The randomly selected Tarot cards that are placed in each position now give us new insightful ideas. Ideas are shown here as tiny branches of insight stemming from each positioned card. These tiny branches of insight would not be visible on the reader’s table, like they are in the diagram above; instead, they would be expressed verbally as they come into the reader’s mind. The tiny branches stemming from each position would be spoken advice given by the experienced Tarot reader to the client.
The result would be a wealth of ideas and insight for discussion. If this whole process were illustrated on paper as it is above, it would automatically become a mind map—another recognized creative-thinking technique.
In a reading, even though neither the fine branches of insight nor the positions of the card spreads are visually seen, they are both still very important parts of the process. The reader has a mental picture of the spread before she performs the reading.
The only things visible on a reader’s table are the cards themselves. The Tarot cards are a perfect resource for sparking ideas about aspects of the question being explored. The insights found are told to the client as the reader realizes them. That is, a card reading is a verbal version of a mind map.
To recap, the aspects of the centuries-old practice of card reading seem to have the same procedures that are recognized today as basic creative-thinking techniques—specifically, conceptual blending and mind mapping. Here are the steps:
- Mapping the question out: A card spread is created that breaks the question apart into sections to be examined.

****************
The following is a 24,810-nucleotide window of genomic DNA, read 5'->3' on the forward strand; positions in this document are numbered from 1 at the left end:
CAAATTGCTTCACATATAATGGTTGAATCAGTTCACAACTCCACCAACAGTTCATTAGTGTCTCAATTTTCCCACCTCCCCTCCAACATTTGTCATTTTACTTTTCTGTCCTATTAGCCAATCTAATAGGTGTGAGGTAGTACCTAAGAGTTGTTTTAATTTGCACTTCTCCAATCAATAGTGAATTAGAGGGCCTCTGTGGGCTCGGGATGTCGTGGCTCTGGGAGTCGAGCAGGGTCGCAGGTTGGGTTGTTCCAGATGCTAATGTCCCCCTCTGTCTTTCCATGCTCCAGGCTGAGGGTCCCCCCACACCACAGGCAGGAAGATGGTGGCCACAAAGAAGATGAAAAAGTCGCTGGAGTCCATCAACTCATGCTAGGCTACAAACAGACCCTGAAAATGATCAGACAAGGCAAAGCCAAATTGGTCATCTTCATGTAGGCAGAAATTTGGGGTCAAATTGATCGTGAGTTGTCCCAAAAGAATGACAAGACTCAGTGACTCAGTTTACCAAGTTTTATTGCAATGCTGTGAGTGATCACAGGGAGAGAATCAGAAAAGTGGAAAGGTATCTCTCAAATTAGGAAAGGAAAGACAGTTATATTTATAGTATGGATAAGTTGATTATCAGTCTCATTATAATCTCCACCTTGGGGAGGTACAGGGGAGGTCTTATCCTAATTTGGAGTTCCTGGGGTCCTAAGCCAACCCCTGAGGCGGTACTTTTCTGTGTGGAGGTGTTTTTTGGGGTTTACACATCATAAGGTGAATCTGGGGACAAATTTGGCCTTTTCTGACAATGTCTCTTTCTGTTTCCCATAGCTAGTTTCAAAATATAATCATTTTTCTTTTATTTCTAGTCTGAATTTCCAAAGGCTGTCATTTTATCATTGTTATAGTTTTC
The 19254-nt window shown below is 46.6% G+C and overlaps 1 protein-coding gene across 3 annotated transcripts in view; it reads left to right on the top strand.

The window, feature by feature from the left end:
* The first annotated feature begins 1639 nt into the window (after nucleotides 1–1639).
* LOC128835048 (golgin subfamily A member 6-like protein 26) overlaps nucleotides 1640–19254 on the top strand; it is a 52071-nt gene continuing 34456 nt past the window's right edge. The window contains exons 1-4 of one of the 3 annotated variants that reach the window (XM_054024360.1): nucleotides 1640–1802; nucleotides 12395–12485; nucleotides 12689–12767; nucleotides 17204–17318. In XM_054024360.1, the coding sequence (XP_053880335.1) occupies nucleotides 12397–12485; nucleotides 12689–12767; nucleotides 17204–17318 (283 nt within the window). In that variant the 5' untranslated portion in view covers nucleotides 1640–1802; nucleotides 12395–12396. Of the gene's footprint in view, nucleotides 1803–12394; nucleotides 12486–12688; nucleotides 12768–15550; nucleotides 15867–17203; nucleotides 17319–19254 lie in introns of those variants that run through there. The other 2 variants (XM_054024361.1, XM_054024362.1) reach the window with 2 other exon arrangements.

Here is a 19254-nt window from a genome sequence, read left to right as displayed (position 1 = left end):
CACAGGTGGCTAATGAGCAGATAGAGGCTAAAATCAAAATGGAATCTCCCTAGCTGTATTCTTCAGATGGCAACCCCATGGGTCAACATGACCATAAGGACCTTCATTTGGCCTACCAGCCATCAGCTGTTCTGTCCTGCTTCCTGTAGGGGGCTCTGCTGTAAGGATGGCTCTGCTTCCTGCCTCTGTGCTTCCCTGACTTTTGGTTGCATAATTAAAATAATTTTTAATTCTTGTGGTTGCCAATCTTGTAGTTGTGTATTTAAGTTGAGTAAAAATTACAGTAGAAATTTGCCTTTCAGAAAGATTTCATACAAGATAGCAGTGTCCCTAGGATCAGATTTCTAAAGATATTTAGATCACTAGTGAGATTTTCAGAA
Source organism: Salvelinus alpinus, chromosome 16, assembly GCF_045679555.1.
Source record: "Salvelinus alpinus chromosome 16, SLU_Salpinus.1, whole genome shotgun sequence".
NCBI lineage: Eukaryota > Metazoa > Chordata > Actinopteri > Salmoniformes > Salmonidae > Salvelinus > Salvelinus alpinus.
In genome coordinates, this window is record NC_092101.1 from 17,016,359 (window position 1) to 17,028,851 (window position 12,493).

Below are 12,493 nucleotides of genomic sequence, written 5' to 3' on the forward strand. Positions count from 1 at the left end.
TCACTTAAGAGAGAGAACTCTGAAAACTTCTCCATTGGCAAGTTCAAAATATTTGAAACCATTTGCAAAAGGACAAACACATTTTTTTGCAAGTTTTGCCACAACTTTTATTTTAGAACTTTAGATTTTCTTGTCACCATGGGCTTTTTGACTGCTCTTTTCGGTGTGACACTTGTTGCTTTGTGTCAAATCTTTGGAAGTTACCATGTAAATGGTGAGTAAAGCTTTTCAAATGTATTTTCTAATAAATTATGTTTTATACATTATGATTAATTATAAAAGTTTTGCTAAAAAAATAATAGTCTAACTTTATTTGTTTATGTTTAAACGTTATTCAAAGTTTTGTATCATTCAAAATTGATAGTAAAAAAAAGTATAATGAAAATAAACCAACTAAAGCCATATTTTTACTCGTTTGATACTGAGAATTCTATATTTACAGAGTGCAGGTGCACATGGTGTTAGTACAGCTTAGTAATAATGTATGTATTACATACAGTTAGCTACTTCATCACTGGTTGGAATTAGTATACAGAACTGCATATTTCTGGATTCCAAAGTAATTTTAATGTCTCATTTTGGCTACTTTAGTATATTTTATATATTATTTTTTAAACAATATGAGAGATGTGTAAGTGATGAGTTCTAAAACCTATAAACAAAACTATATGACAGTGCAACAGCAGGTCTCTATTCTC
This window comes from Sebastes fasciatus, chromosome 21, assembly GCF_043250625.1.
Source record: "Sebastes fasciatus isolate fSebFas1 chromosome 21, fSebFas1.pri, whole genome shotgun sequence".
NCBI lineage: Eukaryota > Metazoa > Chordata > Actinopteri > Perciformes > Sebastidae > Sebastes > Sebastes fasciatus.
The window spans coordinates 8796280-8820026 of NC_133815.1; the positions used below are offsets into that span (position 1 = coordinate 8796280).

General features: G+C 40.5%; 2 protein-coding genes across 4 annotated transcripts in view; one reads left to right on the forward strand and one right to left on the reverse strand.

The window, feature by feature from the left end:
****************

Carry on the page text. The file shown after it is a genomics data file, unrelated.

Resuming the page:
- Assigning fixed elements to the question: Each section of the card-spread map is assigned aspects of importance regarding the question itself. These sections are called fixed elements.
- Adding Random Stimulus: A random stimulus in the form of Tarot cards is added to each fixed element of the question to discover new and original ideas.
Again, this procedure of associating a random stimulus to a fixed element of a question is called conceptual blending. It is a well-established technique used by creative consultants to make predictions on future objectives; in other words, to predict the future. Typically, the term used to describe what a card reader does is divination. That terminology sparks a stereotyped impression of Tarot card reading as something mysterious and unexplainable. It is a mind-set we have had about the Tarot for centuries. But today, that mystery can be solved and the unexplainable now explained. And with that new insight, we can open doors never before seen or realized.
Vincent Pitisci is the author of Genius of the Tarot: A Guide to Divination with the Tarot and The Essential Tarot: Unlocking the Mystery (both available in paperback through Amazon). His contact information and services can be found at www.pitisci.com. Pitisci lives and maintains a private practice as an intuitive consultant in Chicago’s southwest suburb of Berwyn, Illinois.
Illustration from the Universal Waite Tarot Deck® reproduced by permission of U.S. Games Systems, Inc., Stamford, CT 06902 USA. Copyright ©1990 by U.S. Games Systems, Inc.